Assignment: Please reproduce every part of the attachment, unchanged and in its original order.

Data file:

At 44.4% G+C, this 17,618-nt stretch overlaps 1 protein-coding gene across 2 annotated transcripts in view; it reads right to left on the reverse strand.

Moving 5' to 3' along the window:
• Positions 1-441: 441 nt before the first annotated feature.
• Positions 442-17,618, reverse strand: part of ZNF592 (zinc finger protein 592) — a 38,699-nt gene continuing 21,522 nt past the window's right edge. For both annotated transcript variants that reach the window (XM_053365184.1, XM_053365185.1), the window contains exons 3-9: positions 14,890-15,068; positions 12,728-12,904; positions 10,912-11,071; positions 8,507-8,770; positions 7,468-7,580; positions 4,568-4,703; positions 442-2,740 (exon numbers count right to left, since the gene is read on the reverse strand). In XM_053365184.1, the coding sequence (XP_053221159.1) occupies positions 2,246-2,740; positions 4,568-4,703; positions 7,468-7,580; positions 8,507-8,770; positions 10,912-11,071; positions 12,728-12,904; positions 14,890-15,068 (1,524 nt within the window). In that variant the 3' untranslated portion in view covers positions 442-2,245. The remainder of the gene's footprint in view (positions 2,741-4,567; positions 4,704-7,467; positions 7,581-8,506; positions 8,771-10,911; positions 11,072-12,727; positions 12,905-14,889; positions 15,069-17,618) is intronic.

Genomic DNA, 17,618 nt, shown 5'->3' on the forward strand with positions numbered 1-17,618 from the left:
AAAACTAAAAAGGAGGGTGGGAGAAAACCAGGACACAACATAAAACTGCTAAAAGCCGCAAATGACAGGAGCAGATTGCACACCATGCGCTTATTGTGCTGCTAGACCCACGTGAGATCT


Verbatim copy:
At 44.4% G+C, this 17,618-nt stretch overlaps 1 protein-coding gene across 2 annotated transcripts in view; it reads right to left on the reverse strand.

Moving 5' to 3' along the window:
• Positions 1-441: 441 nt before the first annotated feature.
• Positions 442-17,618, reverse strand: part of ZNF592 (zinc finger protein 592) — a 38,699-nt gene continuing 21,522 nt past the window's right edge. For both annotated transcript variants that reach the window (XM_053365184.1, XM_053365185.1), the window contains exons 3-9: positions 14,890-15,068; positions 12,728-12,904; positions 10,912-11,071; positions 8,507-8,770; positions 7,468-7,580; positions 4,568-4,703; positions 442-2,740 (exon numbers count right to left, since the gene is read on the reverse strand). In XM_053365184.1, the coding sequence (XP_053221159.1) occupies positions 2,246-2,740; positions 4,568-4,703; positions 7,468-7,580; positions 8,507-8,770; positions 10,912-11,071; positions 12,728-12,904; positions 14,890-15,068 (1,524 nt within the window). In that variant the 3' untranslated portion in view covers positions 442-2,245. The remainder of the gene's footprint in view (positions 2,741-4,567; positions 4,704-7,467; positions 7,581-8,506; positions 8,771-10,911; positions 11,072-12,727; positions 12,905-14,889; positions 15,069-17,618) is intronic.

Genomic DNA, 17,618 nt, shown 5'->3' on the forward strand with positions numbered 1-17,618 from the left:
AAAACTAAAAAGGAGGGTGGGAGAAAACCAGGACACAACATAAAACTGCTAAAAGCCGCAAATGACAGGAGCAGATTGCACACCATGCGCTTATTGTGCTGCTAGACCCACGTGAGATCT